The Cabinet has approved additional energy-saving measures that will help secure the energy supply in the short and medium term. Among other things, less office space is to be heated, while buildings, monuments and advertising installations are no longer to be illuminated at certain times.
Policymakers, businesses and consumers must continue to work together to avoid an energy emergency this winter: every kilowatt-hour saved – whether by public institutions, private citizens or businesses – helps avoid dependence on Russian gas supplies.
The provisions of the short- and medium-term energy-saving plan approved on Wednesday provides a framework for this. It sets out concrete measures for both this winter and the following winter which are aimed at public bodies as well as companies and private households. In addition to gas savings, the plan includes measures to reduce power consumption, since this will help reduce the need for gas-fired electricity.
A national effort is required
“The Federal Government is consistently pursuing its policy to become independent of Russian energy supplies,” said Robert Habeck, Federal Minister for Economic Affairs and Climate Action. “But it’s also essential to save significantly more gas: in public administration, in businesses and in as many private households as possible. The provisions approved by the Cabinet today make an important contribution to this. A national effort is required on the part of the state, industry and society at large – including the Federal Government and the Länder, the municipalities, social partners, the trade unions, craft trades and associations, as well as civil society. Every little helps.”
The energy-saving measures also contribute to achieving European Union’s savings targets. In view of the gas shortage artificially caused by Russia, the EU states have committed themselves to reducing their gas consumption by at least 15 percent from August this year.
Here is an overview of the energy-saving measures that have been approved (short-term measures, medium-term measures)
Information about gas price increases to be made available more quickly
Tenants can voluntarily lower the room temperatures in their apartments even if a minimum temperature has been contractually agreed that is higher than would be necessary to protect the building from damage.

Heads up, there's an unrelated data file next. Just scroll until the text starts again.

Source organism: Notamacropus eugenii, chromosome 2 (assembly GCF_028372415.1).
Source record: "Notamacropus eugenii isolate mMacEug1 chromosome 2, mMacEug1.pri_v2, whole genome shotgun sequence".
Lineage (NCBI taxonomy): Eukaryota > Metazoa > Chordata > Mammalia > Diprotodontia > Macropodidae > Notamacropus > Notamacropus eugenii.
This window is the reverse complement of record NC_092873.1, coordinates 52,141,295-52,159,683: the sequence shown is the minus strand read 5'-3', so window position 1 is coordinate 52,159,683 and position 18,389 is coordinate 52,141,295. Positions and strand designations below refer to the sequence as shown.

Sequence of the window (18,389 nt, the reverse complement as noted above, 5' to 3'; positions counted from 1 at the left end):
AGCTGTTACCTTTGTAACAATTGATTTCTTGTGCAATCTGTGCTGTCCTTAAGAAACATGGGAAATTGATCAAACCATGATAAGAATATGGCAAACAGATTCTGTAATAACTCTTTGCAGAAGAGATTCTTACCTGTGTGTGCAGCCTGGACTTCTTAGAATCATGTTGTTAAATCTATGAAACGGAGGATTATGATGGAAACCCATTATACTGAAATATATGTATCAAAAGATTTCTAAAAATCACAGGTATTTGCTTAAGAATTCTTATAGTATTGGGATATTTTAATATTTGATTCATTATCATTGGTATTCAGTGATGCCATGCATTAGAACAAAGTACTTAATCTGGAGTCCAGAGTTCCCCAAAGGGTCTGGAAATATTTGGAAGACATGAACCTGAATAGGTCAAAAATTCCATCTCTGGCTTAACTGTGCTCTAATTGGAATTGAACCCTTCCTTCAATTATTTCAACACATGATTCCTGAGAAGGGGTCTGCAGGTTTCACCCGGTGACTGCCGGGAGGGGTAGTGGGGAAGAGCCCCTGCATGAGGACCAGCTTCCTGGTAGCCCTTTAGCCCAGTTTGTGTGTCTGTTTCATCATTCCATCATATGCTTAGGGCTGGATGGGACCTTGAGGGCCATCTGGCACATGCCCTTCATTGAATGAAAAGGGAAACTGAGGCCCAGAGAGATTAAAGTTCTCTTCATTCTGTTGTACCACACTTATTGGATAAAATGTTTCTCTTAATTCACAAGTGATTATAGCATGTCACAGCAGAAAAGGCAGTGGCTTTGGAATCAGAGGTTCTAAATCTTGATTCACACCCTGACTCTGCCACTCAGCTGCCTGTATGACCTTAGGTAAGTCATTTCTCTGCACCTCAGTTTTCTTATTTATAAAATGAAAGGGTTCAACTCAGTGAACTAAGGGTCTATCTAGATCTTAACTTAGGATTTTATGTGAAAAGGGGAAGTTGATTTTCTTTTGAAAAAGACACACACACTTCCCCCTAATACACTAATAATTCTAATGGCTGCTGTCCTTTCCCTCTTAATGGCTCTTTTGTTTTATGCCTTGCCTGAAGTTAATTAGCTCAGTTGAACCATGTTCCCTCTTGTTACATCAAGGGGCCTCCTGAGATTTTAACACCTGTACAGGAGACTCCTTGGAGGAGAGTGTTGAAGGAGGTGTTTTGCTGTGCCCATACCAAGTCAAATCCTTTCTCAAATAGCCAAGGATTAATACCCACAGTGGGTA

Consumers are to be informed more quickly about the extent of gas price increases for their heating so as to motivate them to be more economical. Private swimming and bathing pools may no longer use energy-intensive heating.
Less office space to be heated and hot water to be turned off
In workplaces, the minimum room temperature is to be lowered by one degree Celsius. In public workplaces, this will also be the maximum temperature. A maximum of 19 degrees is permitted. Communal areas where people are not permanently present may no longer be heated.
Where hot water is only used for washing hands, it is to be switched off or the temperature reduced to the minimum hygienic level.
Lighting on buildings, monuments and advertising to be limited
The use of luminous or light-emitting advertising installations will be prohibited for certain periods. This reduces unnecessary energy consumption, especially in the commerce, trade and service sectors.
The illumination of buildings and monuments is prohibited unless it is necessary to maintain traffic safety or to avert other dangers.
Heating systems to be optimised
Building owners will be required to optimise the heating systems on their premises. This includes an inspection of the heating system for fundamental adjustment defects as well as carrying out a check to see if other measures are needed. Owners of larger buildings are to be obliged to have the heating system hydraulically balanced in order to achieve energy savings.